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The ''Quiet'' Job Search

Q: I have decided that it's time to begin looking for a new job in a different company. However, I have a couple concerns. How do I keep my name from getting out there as someone who is looking, and how do I keep my search fairly low-key? I am not in any danger of losing my current job, so I do have the luxury of time.

A: You are in a great position; you have time to look. This means you can be more selective and take the right opportunity, not just the first or second one that comes along.

My next comment may sound a bit counterproductive, but it generally has a good bit of truth. Most good managers can sense when someone is looking for a new job, no matter how low-key you are and even if you do 100% of your searching outside of work hours. There is an entire column on this, maybe for another time. The bottom line is that you shouldn’t get too paranoid. That doesn’t mean you should be incautious, though. Here are some suggestions:

1) Don’t post on the big boards, even if you blind your name and the name of your current employer. There are all types of ways to search these sites, so don’t count on an employer doing it by just company or name, especially if they are looking for their own employees. If you have read my column in the past, you already know the realistic percentage of getting a job through the boards.

2) Many times professional organizations in different fields will have a “resume posting'' service for their members. You find this on both the local and national level. These organizations typically only allow companies or recruiters on a national basis access after they pay a fee. Locally, on the other hand, access is often free. These services are a great place to post resumes, and many good recruiters use them because the results are much better. So understand, if you are a member of a professional organization, what the guidelines are for posting a resume. Here it might work to do some blinding.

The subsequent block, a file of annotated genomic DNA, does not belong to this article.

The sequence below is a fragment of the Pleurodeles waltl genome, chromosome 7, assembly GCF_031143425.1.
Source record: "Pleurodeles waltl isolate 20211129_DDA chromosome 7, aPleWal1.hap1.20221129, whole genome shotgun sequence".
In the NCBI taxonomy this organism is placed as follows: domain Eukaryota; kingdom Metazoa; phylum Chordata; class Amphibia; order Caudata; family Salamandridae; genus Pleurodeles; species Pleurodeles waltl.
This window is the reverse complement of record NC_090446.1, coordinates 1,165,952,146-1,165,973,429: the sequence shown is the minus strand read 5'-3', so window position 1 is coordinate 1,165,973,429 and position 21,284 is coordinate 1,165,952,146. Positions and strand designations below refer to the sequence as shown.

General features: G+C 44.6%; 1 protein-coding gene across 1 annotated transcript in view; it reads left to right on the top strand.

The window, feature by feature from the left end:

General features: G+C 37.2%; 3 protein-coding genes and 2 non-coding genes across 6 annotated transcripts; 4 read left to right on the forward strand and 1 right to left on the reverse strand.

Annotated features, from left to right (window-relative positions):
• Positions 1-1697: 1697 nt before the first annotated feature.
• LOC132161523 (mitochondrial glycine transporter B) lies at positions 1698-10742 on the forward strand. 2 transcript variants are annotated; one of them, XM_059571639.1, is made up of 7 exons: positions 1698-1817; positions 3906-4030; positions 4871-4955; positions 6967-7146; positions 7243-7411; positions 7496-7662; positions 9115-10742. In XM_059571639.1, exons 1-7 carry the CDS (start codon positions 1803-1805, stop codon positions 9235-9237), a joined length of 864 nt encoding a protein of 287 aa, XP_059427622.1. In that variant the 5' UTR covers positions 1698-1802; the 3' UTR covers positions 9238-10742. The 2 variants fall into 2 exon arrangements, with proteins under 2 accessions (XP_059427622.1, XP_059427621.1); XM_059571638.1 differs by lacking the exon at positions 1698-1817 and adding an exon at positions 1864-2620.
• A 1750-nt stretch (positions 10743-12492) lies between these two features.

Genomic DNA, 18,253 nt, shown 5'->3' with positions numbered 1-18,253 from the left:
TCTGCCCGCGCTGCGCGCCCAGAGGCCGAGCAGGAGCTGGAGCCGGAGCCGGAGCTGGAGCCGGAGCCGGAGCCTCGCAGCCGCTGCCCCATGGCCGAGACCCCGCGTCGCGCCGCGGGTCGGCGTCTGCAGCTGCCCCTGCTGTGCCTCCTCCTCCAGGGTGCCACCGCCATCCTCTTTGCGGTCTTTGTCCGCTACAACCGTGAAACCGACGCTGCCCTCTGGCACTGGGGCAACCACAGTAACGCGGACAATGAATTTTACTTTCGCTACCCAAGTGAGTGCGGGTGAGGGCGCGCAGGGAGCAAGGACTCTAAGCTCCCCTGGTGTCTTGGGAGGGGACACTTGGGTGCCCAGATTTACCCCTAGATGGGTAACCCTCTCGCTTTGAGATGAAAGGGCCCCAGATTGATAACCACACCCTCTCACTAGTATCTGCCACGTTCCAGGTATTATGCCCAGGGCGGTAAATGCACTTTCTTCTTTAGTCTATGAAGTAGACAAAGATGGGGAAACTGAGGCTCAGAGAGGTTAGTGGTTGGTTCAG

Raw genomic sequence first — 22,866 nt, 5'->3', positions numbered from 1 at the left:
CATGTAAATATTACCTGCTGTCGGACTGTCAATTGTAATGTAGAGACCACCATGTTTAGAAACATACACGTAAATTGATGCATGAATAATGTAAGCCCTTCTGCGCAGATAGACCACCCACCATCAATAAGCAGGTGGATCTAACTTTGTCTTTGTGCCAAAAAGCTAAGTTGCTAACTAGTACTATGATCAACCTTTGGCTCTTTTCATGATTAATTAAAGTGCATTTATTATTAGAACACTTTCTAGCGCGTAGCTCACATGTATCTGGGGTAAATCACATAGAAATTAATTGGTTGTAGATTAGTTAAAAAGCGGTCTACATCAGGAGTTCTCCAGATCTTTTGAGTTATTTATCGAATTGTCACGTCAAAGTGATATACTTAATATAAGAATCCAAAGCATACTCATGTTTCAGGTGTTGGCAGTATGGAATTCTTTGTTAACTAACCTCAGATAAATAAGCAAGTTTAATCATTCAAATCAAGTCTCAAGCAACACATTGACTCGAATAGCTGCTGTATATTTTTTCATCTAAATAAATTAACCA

3) When working with recruiters, ask them not to submit a resume without first consulting you. The good ones usually won’t anyway and will typically have no problem with this request.

4) Stay away from work email addresses, even if you work at home. Companies, as you are probably well aware, can normally monitor this activity if they choose to. Keep those calls at work to a minimum, as well. Again, most companies can monitor this, and in certain situations, too long on a telephone call is a giveaway. You can always step out at lunch or take a break and get on your cell phone instead. Ask any recruiters to use your cell phone and not your business number.

5) Do a lot of networking and try calling the company/hiring authority directly. This eliminates a lot of the paper “floating'' around out there. It also gets you where you want to go (the hiring manager) more quickly.
6) Don’t say on Facebook, or other networking sites, that you are “currently job hunting.'' I know, this seems obvious, but there are always those “free thinkers'' who don’t believe there could be any negative consequences from this.

7) Do take recruiters’ calls. This is a bit self-serving, however, recruiters are typically the best sources of information. Make sure you are screening for the quality ones. Even if you aren’t looking, it never hurts to be on a recruiter’s radar. They might just come up with that one perfect job you would take. Also, be assured that most of them work very confidentially. Their professional credibility depends on it.

8) Return calls and inquiries promptly. You may not be in a particular hurry, but you also don’t want to appear disinterested.

9) Find someone, a peer or former boss, who you can “check things out'' with and bounce thoughts and ideas off. If something doesn’t quite strike you right or gives you pause, chances are your perceptions are not too faulty.
Good luck in your search.

I am closing this week’s column with a response from a reader about keywords that contains a couple of excellent pieces of advice:

I agree with the whole keyword concept to an extent — that is, if you are applying at large companies. I don't think it plays nearly the part some think it does if it’s a medium or small company you’re applying to. As someone who hires people and has a smaller company (20 employees), my biggest advice would be the following: Don' t worry so much about keywords, but worry more about bypassing the computer editing system as a whole. Send your resume to the head of the company (regardless of the size of the company) by Fed Ex, and call to follow up. Even if you don't get through, you'll get a ''call so and so,'' and then when you call you can say something like “Joe Smith's [i.e., the CEO’s] office suggested that I contact you.''

Here’s Wishing You Terrific Hunting,


About the Author

Bill Gaffney has 17 years of experience as an executive recruiter and career coach. Bill can be reached at 937-567-5267 or For questions to be considered for this column, please email
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